Homeowners in predominantly black communities are twice as likely to be underwater on their mortgages as home owners in mostly white communities, according to a new Zillow analysis released Wednesday.
Nationally, the negative equity rate in the third quarter of 2016 was 10.9%. In Census tracts where the majority of residents are black, the negative equity rate was 20%, while in tracts where most residents are white, the rate was 9.9%. In Census tracts where the majority of people are Hispanic, 12% of homeowners were underwater. In places where there was no racial majority, 11.9% of homeowners were in negative equity.
According to Zillow, after the housing bubble burst in 2007, homes in predominantly black and Hispanic communities lost more value than those in Asian or white neighborhoods. While strong home value appreciation during the recovery has helped many homeowners resurface on their mortgage debt, black and Hispanic communities have not had as strong of a recovery.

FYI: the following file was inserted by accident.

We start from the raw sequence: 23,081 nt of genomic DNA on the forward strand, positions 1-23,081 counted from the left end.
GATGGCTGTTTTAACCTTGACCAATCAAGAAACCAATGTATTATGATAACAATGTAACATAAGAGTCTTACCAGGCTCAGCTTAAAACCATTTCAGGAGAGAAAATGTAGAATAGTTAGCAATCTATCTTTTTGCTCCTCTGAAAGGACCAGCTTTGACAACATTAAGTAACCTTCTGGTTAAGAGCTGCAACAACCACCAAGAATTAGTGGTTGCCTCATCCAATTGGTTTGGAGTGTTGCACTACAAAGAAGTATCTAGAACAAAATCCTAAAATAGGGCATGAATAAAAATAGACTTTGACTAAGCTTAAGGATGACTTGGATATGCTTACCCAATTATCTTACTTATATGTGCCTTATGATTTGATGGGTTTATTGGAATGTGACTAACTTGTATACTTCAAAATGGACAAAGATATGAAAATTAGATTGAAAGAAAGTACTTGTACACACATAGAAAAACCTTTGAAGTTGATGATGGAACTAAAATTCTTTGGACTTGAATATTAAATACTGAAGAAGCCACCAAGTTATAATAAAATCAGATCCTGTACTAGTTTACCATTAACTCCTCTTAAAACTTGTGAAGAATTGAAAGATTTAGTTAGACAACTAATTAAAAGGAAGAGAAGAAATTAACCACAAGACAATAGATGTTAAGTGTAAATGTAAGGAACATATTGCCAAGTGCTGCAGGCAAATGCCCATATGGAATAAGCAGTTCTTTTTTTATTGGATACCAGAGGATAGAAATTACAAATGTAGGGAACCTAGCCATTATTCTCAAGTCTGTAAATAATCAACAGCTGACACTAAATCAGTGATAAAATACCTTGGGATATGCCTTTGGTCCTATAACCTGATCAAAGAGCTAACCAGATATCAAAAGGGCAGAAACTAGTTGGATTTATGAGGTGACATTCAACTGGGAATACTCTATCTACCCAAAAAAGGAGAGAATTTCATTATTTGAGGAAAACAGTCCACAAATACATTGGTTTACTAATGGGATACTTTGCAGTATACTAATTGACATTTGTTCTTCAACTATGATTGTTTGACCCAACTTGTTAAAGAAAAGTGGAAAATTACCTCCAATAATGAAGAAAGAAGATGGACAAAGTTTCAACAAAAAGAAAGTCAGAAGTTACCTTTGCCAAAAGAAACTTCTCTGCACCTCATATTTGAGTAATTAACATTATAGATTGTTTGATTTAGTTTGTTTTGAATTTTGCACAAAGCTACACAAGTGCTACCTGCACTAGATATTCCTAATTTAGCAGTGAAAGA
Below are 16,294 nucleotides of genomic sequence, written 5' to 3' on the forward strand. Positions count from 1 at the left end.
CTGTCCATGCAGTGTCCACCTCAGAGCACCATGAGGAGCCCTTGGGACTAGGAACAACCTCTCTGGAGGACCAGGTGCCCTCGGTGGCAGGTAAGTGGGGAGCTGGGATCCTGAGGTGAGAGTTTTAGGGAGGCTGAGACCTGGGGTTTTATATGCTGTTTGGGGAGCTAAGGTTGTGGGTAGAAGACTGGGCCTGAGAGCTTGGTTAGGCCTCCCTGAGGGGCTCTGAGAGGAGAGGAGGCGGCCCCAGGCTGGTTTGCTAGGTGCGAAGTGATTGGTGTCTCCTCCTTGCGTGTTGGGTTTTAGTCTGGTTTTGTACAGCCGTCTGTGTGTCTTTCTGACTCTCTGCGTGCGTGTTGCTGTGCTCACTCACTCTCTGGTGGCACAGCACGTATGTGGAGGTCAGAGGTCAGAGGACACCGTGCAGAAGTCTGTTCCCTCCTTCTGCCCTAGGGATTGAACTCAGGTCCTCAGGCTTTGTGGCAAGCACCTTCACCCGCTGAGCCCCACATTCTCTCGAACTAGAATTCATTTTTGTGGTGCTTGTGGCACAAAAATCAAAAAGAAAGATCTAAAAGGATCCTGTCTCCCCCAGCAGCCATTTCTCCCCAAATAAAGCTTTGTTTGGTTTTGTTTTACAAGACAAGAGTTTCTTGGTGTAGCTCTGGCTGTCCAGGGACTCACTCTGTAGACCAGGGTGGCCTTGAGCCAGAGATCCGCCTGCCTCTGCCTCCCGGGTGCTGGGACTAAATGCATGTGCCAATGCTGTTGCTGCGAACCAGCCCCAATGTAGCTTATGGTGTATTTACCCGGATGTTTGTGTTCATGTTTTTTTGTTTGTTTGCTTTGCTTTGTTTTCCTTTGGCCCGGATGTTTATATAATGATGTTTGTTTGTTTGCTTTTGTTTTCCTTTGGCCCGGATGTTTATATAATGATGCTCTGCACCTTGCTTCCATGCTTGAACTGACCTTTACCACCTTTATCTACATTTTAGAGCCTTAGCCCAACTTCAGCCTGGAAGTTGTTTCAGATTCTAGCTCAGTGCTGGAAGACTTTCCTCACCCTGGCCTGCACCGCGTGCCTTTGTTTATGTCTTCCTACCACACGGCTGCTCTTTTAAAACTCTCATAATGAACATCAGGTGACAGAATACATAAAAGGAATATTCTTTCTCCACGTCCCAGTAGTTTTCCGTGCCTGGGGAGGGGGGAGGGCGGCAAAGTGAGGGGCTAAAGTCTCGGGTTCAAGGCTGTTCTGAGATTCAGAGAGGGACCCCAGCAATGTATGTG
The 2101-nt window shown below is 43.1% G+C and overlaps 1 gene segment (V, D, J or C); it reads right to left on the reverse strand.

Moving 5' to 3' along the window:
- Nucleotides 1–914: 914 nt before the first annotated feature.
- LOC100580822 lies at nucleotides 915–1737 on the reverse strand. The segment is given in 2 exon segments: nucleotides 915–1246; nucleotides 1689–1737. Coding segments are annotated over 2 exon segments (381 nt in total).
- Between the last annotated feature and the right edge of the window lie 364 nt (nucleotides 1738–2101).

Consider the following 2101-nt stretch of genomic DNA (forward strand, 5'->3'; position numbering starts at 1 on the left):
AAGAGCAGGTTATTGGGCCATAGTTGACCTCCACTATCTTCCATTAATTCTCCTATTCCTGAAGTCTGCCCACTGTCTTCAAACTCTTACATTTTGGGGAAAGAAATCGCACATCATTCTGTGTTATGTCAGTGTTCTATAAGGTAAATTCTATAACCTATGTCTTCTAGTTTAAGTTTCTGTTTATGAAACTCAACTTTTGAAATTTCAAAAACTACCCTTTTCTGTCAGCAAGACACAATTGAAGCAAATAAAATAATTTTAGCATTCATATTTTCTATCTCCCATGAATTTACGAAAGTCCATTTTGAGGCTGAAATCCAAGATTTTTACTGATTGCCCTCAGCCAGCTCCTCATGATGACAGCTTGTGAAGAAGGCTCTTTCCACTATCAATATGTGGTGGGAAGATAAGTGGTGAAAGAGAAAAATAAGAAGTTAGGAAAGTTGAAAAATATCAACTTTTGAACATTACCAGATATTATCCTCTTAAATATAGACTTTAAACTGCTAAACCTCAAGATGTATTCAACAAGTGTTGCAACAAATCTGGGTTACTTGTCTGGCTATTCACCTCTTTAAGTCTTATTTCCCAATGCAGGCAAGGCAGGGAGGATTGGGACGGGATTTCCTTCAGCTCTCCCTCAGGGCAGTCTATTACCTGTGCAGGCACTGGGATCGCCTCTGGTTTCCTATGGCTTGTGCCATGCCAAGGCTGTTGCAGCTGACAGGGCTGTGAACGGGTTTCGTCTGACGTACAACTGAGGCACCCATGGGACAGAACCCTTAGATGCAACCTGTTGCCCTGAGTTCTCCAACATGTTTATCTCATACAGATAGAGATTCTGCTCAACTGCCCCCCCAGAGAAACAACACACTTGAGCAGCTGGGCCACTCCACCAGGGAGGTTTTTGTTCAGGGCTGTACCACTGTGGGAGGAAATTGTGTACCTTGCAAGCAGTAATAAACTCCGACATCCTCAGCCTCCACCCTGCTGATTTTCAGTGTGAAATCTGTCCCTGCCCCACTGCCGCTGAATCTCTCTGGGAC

"Negative equity is not an equal opportunity offender, with certain markets still being more affected than others," said Zillow Chief Economist Dr. Svenja Gudell. "Our previous research has shown that negative equity is more concentrated among less expensive homes, and now we know that it is also more prevalent in minority neighborhoods than in white communities, which are also trailing in the overall housing recovery. These gaps can and will have long lasting implications for growth and equality."